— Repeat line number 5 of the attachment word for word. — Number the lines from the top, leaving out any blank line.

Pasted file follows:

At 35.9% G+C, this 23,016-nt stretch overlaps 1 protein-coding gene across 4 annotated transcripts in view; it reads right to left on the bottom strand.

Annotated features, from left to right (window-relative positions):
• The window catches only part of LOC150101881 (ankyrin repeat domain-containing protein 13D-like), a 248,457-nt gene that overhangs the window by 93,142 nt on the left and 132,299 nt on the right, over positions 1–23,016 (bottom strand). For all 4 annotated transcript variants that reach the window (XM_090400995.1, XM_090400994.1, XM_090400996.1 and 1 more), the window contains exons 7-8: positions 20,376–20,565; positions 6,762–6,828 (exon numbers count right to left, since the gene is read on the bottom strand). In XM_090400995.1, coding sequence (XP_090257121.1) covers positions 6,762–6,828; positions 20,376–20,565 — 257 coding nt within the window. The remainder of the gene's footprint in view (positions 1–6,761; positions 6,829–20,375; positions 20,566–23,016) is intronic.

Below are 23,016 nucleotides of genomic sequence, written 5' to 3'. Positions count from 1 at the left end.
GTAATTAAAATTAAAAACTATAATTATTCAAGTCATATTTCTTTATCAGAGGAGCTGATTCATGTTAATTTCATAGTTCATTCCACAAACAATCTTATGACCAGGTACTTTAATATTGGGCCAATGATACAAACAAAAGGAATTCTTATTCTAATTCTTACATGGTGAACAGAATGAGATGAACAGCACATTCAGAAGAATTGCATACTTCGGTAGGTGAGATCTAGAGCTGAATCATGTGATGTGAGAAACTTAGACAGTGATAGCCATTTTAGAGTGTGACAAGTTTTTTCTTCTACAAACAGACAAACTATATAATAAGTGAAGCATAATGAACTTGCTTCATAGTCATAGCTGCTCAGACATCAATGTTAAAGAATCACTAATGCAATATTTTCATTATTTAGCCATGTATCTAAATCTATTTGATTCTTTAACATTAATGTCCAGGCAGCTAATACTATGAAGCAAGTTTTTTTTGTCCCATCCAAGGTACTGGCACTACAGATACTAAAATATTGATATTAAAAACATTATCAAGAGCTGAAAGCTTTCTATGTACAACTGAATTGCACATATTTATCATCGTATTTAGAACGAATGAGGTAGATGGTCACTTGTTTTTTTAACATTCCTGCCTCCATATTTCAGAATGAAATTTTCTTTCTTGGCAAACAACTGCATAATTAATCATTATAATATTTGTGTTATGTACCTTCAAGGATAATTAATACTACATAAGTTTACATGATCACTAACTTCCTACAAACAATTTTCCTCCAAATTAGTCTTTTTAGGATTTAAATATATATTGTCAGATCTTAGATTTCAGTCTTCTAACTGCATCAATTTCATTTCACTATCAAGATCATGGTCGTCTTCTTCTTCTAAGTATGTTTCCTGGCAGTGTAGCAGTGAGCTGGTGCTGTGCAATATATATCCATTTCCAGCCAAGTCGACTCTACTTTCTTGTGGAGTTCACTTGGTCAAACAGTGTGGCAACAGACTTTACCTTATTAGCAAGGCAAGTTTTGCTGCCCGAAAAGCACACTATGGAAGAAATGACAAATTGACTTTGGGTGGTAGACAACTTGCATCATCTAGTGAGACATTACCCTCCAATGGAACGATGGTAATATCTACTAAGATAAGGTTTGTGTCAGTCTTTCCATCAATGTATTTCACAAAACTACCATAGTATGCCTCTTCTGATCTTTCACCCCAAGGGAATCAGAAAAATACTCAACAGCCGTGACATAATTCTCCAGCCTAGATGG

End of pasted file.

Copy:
GTAATTAAAATTAAAAACTATAATTATTCAAGTCATATTTCTTTATCAGAGGAGCTGATTCATGTTAATTTCATAGTTCATTCCACAAACAATCTTATGACCAGGTACTTTAATATTGGGCCAATGATACAAACAAAAGGAATTCTTATTCTAATTCTTACATGGTGAACAGAATGAGATGAACAGCACATTCAGAAGAATTGCATACTTCGGTAGGTGAGATCTAGAGCTGAATCATGTGATGTGAGAAACTTAGACAGTGATAGCCATTTTAGAGTGTGACAAGTTTTTTCTTCTACAAACAGACAAACTATATAATAAGTGAAGCATAATGAACTTGCTTCATAGTCATAGCTGCTCAGACATCAATGTTAAAGAATCACTAATGCAATATTTTCATTATTTAGCCATGTATCTAAATCTATTTGATTCTTTAACATTAATGTCCAGGCAGCTAATACTATGAAGCAAGTTTTTTTTGTCCCATCCAAGGTACTGGCACTACAGATACTAAAATATTGATATTAAAAACATTATCAAGAGCTGAAAGCTTTCTATGTACAACTGAATTGCACATATTTATCATCGTATTTAGAACGAATGAGGTAGATGGTCACTTGTTTTTTTAACATTCCTGCCTCCATATTTCAGAATGAAATTTTCTTTCTTGGCAAACAACTGCATAATTAATCATTATAATATTTGTGTTATGTACCTTCAAGGATAATTAATACTACATAAGTTTACATGATCACTAACTTCCTACAAACAATTTTCCTCCAAATTAGTCTTTTTAGGATTTAAATATATATTGTCAGATCTTAGATTTCAGTCTTCTAACTGCATCAATTTCATTTCACTATCAAGATCATGGTCGTCTTCTTCTTCTAAGTATGTTTCCTGGCAGTGTAGCAGTGAGCTGGTGCTGTGCAATATATATCCATTTCCAGCCAAGTCGACTCTACTTTCTTGTGGAGTTCACTTGGTCAAACAGTGTGGCAACAGACTTTACCTTATTAGCAAGGCAAGTTTTGCTGCCCGAAAAGCACACTATGGAAGAAATGACAAATTGACTTTGGGTGGTAGACAACTTGCATCATCTAGTGAGACATTACCCTCCAATGGAACGATGGTAATATCTACTAAGATAAGGTTTGTGTCAGTCTTTCCATCAATGTATTTCACAAAACTACCATAGTATGCCTCTTCTGATCTTTCACCCCAAGGGAATCAGAAAAATACTCAACAGCCGTGACATAATTCTCCAGCCTAGATGG